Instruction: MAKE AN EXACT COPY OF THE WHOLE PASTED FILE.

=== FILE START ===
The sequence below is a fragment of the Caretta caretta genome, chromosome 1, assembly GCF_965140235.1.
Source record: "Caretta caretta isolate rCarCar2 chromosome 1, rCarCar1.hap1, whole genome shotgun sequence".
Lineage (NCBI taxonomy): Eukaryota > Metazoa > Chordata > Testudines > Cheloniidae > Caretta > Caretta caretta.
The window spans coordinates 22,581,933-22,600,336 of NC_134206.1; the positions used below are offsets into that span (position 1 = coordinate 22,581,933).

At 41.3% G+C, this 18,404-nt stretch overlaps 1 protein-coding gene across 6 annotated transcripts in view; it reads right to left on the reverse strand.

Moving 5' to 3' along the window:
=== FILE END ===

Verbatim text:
The sequence below is a fragment of the Caretta caretta genome, chromosome 1, assembly GCF_965140235.1.
Source record: "Caretta caretta isolate rCarCar2 chromosome 1, rCarCar1.hap1, whole genome shotgun sequence".
Lineage (NCBI taxonomy): Eukaryota > Metazoa > Chordata > Testudines > Cheloniidae > Caretta > Caretta caretta.
The window spans coordinates 22,581,933-22,600,336 of NC_134206.1; the positions used below are offsets into that span (position 1 = coordinate 22,581,933).

At 41.3% G+C, this 18,404-nt stretch overlaps 1 protein-coding gene across 6 annotated transcripts in view; it reads right to left on the reverse strand.

Moving 5' to 3' along the window: